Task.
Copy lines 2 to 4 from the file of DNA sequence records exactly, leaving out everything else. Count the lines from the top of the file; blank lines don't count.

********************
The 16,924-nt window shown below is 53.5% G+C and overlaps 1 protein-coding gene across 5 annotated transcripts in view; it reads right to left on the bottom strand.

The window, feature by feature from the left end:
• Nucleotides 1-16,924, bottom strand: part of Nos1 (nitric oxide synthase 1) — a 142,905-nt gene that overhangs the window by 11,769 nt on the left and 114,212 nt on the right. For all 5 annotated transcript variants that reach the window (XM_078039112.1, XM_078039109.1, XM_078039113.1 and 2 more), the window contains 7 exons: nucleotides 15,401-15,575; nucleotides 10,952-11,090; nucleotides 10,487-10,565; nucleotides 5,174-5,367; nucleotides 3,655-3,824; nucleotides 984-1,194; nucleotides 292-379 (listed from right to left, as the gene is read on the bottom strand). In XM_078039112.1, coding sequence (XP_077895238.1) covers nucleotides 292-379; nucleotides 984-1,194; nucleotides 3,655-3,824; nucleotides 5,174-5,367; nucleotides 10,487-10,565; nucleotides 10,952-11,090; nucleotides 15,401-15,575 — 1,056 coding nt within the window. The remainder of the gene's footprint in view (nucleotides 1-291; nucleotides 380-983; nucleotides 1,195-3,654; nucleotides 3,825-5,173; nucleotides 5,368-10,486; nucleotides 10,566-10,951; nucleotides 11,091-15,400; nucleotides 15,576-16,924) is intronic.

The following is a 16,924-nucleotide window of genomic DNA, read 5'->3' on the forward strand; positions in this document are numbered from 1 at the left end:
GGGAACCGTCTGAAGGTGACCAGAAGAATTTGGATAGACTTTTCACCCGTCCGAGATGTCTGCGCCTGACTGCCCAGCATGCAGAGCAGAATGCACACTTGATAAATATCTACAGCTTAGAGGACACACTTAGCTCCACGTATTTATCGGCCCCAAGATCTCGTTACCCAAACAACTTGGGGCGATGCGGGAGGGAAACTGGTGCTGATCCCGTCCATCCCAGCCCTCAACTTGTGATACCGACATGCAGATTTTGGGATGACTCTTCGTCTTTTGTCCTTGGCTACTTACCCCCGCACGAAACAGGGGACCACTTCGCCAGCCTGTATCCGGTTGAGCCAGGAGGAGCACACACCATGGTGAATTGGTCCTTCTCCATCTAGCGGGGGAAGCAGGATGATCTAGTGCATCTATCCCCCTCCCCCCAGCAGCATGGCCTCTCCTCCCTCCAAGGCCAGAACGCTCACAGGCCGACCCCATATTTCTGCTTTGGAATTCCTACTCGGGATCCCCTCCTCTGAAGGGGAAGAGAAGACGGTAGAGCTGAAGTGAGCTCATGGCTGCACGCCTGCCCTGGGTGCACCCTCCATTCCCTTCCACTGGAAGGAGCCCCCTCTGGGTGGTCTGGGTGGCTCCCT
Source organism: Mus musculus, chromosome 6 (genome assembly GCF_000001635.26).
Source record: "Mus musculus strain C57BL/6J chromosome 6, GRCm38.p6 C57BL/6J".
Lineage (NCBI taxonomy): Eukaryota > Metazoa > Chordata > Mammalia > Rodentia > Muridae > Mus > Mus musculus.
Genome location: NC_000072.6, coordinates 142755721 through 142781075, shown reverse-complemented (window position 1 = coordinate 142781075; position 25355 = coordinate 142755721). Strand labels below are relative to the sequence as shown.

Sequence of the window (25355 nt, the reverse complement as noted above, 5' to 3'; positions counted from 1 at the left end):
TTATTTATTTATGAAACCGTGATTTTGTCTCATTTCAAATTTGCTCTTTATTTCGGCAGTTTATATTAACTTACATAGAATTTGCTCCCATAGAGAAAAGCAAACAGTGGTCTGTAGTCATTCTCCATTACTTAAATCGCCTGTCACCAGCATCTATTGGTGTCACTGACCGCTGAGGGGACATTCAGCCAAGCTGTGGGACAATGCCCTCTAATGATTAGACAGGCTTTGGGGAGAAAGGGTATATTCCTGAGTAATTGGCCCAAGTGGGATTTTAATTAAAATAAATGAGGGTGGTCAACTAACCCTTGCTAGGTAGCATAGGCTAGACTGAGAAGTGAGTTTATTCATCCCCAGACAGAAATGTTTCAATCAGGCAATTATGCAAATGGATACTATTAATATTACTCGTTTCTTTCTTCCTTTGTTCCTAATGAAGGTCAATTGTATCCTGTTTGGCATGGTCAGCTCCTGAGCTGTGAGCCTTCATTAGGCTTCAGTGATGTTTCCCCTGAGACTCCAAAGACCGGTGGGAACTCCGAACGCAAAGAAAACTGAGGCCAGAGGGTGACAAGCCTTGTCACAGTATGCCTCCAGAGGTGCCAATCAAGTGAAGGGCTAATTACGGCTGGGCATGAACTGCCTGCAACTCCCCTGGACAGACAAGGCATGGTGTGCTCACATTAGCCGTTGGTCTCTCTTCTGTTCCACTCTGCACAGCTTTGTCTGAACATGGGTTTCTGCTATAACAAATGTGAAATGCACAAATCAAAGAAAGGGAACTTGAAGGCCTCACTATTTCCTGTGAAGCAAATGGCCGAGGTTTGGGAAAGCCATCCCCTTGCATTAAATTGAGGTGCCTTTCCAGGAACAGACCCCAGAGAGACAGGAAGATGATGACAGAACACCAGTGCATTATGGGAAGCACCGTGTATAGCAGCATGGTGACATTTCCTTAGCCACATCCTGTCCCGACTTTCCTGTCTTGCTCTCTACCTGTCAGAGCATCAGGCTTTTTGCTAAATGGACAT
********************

The window, feature by feature from the left end:
• Nucleotides 1-16,924, bottom strand: part of Nos1 (nitric oxide synthase 1) — a 142,905-nt gene that overhangs the window by 11,769 nt on the left and 114,212 nt on the right. For all 5 annotated transcript variants that reach the window (XM_078039112.1, XM_078039109.1, XM_078039113.1 and 2 more), the window contains 7 exons: nucleotides 15,401-15,575; nucleotides 10,952-11,090; nucleotides 10,487-10,565; nucleotides 5,174-5,367; nucleotides 3,655-3,824; nucleotides 984-1,194; nucleotides 292-379 (listed from right to left, as the gene is read on the bottom strand). In XM_078039112.1, coding sequence (XP_077895238.1) covers nucleotides 292-379; nucleotides 984-1,194; nucleotides 3,655-3,824; nucleotides 5,174-5,367; nucleotides 10,487-10,565; nucleotides 10,952-11,090; nucleotides 15,401-15,575 — 1,056 coding nt within the window. The remainder of the gene's footprint in view (nucleotides 1-291; nucleotides 380-983; nucleotides 1,195-3,654; nucleotides 3,825-5,173; nucleotides 5,368-10,486; nucleotides 10,566-10,951; nucleotides 11,091-15,400; nucleotides 15,576-16,924) is intronic.

The following is a 16,924-nucleotide window of genomic DNA, read 5'->3' on the forward strand; positions in this document are numbered from 1 at the left end: